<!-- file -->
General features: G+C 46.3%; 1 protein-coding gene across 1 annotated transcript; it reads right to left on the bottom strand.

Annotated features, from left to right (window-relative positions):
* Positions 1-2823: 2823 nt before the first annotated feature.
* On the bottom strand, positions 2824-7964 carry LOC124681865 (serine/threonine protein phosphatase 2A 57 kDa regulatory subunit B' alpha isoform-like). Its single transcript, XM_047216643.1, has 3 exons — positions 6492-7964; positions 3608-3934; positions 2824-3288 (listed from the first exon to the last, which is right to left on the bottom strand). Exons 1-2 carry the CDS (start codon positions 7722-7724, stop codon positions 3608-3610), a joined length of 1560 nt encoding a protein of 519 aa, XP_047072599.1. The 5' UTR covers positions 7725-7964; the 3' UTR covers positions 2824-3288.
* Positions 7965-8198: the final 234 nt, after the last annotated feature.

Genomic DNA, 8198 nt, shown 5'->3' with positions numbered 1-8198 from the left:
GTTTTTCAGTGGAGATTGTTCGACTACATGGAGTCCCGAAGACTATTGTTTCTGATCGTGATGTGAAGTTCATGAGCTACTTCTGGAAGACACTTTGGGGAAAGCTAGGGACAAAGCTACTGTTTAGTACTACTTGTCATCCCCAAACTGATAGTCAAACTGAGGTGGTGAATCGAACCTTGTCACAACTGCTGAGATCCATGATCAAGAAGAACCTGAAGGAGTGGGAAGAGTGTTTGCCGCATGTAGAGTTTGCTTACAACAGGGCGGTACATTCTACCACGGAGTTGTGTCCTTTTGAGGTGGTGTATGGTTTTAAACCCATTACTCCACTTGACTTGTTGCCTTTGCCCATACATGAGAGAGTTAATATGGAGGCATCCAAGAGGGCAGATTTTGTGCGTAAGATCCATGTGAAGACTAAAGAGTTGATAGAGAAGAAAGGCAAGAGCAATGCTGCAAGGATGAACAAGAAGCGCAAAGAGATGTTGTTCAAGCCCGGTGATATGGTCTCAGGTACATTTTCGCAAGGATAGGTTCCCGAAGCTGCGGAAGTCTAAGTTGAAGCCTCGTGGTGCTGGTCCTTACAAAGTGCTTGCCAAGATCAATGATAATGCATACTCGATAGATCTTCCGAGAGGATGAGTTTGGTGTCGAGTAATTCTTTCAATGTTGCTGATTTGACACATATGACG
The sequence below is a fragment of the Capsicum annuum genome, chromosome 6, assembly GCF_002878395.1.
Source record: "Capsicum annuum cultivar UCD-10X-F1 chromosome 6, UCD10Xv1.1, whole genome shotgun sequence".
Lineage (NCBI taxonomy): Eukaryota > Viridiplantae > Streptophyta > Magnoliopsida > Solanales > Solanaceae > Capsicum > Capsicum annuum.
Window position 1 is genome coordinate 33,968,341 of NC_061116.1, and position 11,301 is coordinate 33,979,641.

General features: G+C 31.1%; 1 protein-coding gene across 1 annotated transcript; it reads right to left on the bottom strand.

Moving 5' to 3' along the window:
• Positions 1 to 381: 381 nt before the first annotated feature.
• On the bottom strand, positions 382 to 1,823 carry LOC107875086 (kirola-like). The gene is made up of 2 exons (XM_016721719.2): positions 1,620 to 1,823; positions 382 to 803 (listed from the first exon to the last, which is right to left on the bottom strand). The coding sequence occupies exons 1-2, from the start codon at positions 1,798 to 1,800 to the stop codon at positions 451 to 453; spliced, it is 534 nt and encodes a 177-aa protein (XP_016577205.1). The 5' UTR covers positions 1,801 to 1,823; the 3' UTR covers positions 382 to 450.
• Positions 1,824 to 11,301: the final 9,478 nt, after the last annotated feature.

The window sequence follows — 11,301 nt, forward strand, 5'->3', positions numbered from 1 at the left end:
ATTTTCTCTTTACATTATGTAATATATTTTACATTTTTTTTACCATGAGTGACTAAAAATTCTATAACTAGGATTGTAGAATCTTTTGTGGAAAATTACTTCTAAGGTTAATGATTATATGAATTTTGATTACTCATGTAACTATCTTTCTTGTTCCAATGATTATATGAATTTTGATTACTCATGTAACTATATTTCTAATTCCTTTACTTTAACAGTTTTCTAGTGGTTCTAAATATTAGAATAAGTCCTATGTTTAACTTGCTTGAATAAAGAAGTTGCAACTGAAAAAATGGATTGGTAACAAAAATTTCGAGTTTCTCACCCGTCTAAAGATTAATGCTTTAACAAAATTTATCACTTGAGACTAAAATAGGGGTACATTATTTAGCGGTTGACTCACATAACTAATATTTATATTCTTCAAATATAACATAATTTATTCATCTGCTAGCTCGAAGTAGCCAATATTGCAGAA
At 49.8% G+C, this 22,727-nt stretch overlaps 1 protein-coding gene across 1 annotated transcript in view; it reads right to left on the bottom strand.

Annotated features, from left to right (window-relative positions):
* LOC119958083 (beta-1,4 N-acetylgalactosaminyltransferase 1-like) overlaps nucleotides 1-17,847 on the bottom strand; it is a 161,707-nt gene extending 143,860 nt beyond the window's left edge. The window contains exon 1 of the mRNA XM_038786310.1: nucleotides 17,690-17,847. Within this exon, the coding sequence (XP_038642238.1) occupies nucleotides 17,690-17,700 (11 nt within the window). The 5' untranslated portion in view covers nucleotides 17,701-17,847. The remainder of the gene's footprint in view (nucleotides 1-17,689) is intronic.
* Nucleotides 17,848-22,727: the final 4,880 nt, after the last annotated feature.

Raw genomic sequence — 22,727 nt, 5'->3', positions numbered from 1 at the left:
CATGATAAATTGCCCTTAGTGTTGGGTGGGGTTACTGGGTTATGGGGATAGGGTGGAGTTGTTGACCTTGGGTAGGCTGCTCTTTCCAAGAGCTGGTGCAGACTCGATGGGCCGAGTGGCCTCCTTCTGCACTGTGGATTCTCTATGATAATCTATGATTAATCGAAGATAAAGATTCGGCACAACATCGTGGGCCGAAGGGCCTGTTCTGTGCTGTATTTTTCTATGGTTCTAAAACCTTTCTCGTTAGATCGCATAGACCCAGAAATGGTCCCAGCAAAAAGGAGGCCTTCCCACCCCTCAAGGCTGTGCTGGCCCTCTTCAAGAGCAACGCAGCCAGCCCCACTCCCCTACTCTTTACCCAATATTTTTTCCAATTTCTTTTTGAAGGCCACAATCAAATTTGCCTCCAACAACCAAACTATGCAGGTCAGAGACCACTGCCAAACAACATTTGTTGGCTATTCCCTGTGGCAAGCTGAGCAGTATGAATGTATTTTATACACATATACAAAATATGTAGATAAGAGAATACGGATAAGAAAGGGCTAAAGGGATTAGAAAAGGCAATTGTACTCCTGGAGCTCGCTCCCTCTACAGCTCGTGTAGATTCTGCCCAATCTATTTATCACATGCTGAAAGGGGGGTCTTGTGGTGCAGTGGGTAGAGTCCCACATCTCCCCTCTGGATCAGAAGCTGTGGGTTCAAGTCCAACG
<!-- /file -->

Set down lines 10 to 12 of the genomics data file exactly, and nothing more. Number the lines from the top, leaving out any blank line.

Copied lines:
Lineage (NCBI taxonomy): Eukaryota > Viridiplantae > Streptophyta > Magnoliopsida > Solanales > Solanaceae > Capsicum > Capsicum annuum.
Window position 1 is genome coordinate 33,968,341 of NC_061116.1, and position 11,301 is coordinate 33,979,641.

General features: G+C 31.1%; 1 protein-coding gene across 1 annotated transcript; it reads right to left on the bottom strand.